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LPI Team Members Join the Solar System Exploration Research Virtual Institute

Washington, DC--May 15, 2023. NASA recently announced it had selected five new research teams to collaborate on lunar science and lunar sample analysis research to support future exploration of the Moon as part of the agency's Solar System Exploration Research Virtual Institute (SSERVI).

Among those selected are the Center for Advanced Sample Analysis of Astromaterials from the Moon and Beyond (CASA Moon) and the Center for Lunar Origin and Evolution (CLOE). CASA Moon is led by Dr. Charles (Chip) Shearer at the University of New Mexico in Albuquerque. Drs. Lisa Gaddis and Julie Stopar at the Lunar and Planetary Institute (LPI) are co-investigators and part of the CASA Moon science team. CLOE is led by Dr. William Bottke at Southwest Research Institute, which includes Ms. Christine Shupla at the LPI as a co-investigator leading inclusion, diversity, equity, and accessibility (IDEA) efforts.

photo of Dr. Lisa Gaddis

Dr. Lisa Gaddis

Dr. Lisa Gaddis (LPI Director) will serve as a CASA Moon science team member, which will include research and mission operations and support roles as needed in these areas. Specifically, her role will focus on establishing linkages between existing orbital data, samples, future exploration sites, and upcoming data sets; connecting sample chronology, geochemistry, and mineralogy to orbital remote sensing data for lunar pyroclastic and other volcanic deposits; and investigating the compositional diversity of pyroclastic materials and understanding how they relate to the evolution of volcanism and the lunar interior.

Dr. Julie Stopar (LPI Senior Staff Scientist) will serve as a CASA Moon science team member studying the connections between sample chronology, geochemistry, and mineralogy with lunar orbital data; conducting focused investigations of cryptomaria and ancient basalts to refine the geochemical diversity of the earliest maria and lunar magmatism; characterizing the geochemical diversity of pyroclastics and how it informs the evolution of volcanism and the lunar interior; and establishing linkages between existing orbital data, samples, and future exploration sites.

photo of Dr. Julie Stopar

Dr. Julie Stopar

The CASA Moon node will provide a new perspective rooted in the investigation of samples, using various state-of-the-art techniques and newly available lunar materials. Emphasis is placed on the Moon, although these approaches directly apply to other planetary bodies. CASA Moon is a diverse, multi-generational team that builds on the contributions of Apollo and is forward-thinking in preparing for Artemis.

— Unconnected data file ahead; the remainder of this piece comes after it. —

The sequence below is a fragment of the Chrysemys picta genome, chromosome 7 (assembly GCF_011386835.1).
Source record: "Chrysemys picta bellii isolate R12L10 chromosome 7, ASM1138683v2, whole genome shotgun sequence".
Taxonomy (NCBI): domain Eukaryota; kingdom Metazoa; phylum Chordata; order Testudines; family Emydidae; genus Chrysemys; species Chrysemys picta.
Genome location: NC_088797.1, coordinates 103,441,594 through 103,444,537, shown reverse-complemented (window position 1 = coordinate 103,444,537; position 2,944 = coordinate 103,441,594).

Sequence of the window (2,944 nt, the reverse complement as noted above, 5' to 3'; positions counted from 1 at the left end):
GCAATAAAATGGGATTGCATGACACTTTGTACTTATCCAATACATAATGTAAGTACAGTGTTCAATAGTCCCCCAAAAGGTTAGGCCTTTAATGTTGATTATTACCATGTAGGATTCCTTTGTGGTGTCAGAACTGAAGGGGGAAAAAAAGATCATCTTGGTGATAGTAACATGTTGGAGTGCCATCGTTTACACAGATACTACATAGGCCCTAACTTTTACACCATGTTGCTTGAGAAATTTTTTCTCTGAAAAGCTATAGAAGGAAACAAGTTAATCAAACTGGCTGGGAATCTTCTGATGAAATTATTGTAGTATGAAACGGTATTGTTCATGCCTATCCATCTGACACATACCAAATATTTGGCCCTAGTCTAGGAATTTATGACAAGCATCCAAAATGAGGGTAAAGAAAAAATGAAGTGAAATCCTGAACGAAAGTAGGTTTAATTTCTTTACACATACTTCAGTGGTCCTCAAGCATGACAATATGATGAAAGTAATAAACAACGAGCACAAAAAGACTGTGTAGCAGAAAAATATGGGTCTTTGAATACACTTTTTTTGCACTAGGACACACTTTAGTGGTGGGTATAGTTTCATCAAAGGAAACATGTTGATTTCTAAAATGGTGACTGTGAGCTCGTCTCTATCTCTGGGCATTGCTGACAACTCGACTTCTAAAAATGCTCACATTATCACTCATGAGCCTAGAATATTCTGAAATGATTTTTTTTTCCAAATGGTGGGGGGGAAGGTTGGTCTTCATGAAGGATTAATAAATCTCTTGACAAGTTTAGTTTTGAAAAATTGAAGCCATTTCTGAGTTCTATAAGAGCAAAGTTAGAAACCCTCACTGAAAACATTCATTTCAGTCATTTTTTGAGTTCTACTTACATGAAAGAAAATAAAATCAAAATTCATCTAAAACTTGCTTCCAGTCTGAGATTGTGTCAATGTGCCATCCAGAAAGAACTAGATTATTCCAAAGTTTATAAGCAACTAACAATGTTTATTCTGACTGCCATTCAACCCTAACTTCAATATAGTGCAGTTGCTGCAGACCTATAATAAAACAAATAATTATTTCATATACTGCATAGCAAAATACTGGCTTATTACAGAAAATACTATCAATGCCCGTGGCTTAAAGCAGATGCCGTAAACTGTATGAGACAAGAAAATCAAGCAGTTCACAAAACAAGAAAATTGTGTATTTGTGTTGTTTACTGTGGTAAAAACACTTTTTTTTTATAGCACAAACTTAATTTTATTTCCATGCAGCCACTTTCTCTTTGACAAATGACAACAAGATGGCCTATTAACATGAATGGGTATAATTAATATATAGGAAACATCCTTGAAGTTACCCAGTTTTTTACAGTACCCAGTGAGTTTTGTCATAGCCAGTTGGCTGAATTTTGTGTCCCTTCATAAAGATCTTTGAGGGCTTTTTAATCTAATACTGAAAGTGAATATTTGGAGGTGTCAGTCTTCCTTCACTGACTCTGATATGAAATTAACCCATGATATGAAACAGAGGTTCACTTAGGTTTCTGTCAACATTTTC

The science and exploration goals of CASA Moon are deciphering the origin, evolution, and chronology of the ancient lunar crust; understanding how and when the lunar crust was shaped through impact processes; interpreting the early evolution of the lunar mantle through ancient lunar basalts (>3.8 Ga); examining the origin, evolution, and utilization potential of lunar volatile reservoirs; and preparing for sample return from the Moon by Artemis.

Christine Shupla (LPI Science Engagement Manager) will serve as the IDEA liaison for the CLOE team, participating in and supporting the SSERVI IDEA activities and CLOE’s Community IDEA activities in partnership with NASA’s Neurodiversity Network (N3). Shupla will also support and help evaluate CLOE’s broader engagement activities and liaison between the Planetary ReaCH project and CLOE.

photo of Christine Shupla

Christine Shupla

The CLOE node will conduct basic research to support science enabled by human exploration of the Moon and the Endurance-A mission concept, a far-side lunar rover mission prioritized by the 2022 Planetary Science and Astrobiology Decadal Survey report, “Origins, Worlds, and Life.” 

CLOE will focus on models of terrestrial planet formation and early lunar bombardment, the conditions of Earth-Moon origin, and how exploration of the SPA basin can allow us to better understand solar system formation and early evolution. Because the impact that formed SPA was so large, it almost certainly excavated material from the Moon’s deep interior. Collecting samples of these materials would significantly expand knowledge of the Moon’s bulk composition and subsurface volatile content — key data needed to reveal the conditions of the Earth-Moon origin and the thermochemical evolution of a young rocky world. 

Read the official NASA announcement: NASA Selects Five Teams to Study Lunar Science and Sample Analysis.

For more information about SSERVI, visit https://sservi.nasa.gov.